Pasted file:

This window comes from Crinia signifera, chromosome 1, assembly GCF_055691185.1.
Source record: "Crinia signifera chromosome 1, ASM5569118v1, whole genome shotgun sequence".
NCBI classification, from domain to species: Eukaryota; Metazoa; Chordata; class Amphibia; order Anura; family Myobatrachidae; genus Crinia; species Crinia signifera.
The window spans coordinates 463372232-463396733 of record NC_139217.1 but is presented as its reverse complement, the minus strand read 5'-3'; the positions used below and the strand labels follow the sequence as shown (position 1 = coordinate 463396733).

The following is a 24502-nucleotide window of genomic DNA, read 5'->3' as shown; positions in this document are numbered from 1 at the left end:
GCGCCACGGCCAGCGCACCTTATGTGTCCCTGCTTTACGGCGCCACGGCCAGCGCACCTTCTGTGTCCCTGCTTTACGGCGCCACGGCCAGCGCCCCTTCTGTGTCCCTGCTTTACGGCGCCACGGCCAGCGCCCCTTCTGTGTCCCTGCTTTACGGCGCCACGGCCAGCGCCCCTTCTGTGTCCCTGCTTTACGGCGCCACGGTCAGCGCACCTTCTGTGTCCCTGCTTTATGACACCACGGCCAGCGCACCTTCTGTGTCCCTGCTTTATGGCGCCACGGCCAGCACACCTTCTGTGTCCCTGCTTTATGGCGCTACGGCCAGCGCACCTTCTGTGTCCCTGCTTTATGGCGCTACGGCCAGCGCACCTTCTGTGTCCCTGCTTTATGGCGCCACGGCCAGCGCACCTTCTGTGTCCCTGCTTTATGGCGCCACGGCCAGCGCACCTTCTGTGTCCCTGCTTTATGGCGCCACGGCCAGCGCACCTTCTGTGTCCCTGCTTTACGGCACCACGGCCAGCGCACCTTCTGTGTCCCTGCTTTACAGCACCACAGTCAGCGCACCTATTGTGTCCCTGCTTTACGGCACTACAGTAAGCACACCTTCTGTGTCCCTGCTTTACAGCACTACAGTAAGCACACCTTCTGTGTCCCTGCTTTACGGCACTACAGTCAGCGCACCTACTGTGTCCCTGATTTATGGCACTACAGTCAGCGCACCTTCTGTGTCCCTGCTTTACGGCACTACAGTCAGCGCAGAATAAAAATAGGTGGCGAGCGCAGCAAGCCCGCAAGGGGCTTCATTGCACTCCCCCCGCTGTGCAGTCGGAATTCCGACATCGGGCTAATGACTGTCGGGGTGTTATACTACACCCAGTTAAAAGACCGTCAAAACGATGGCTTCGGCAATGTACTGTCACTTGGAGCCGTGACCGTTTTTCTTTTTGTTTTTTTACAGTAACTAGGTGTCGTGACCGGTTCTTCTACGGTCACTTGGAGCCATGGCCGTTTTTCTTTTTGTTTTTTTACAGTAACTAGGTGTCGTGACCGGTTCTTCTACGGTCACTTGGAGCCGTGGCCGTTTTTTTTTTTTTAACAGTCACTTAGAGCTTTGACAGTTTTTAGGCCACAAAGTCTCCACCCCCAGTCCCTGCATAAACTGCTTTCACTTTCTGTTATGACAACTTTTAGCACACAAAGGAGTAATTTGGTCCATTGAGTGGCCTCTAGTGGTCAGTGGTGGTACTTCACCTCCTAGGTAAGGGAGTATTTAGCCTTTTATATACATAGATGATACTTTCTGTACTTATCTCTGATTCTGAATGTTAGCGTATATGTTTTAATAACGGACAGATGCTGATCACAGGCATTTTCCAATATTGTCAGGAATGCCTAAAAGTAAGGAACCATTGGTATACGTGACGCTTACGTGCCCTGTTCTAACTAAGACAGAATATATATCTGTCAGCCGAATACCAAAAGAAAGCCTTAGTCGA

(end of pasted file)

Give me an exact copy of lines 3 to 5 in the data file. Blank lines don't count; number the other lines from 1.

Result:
NCBI classification, from domain to species: Eukaryota; Metazoa; Chordata; class Amphibia; order Anura; family Myobatrachidae; genus Crinia; species Crinia signifera.
The window spans coordinates 463372232-463396733 of record NC_139217.1 but is presented as its reverse complement, the minus strand read 5'-3'; the positions used below and the strand labels follow the sequence as shown (position 1 = coordinate 463396733).

The following is a 24502-nucleotide window of genomic DNA, read 5'->3' as shown; positions in this document are numbered from 1 at the left end: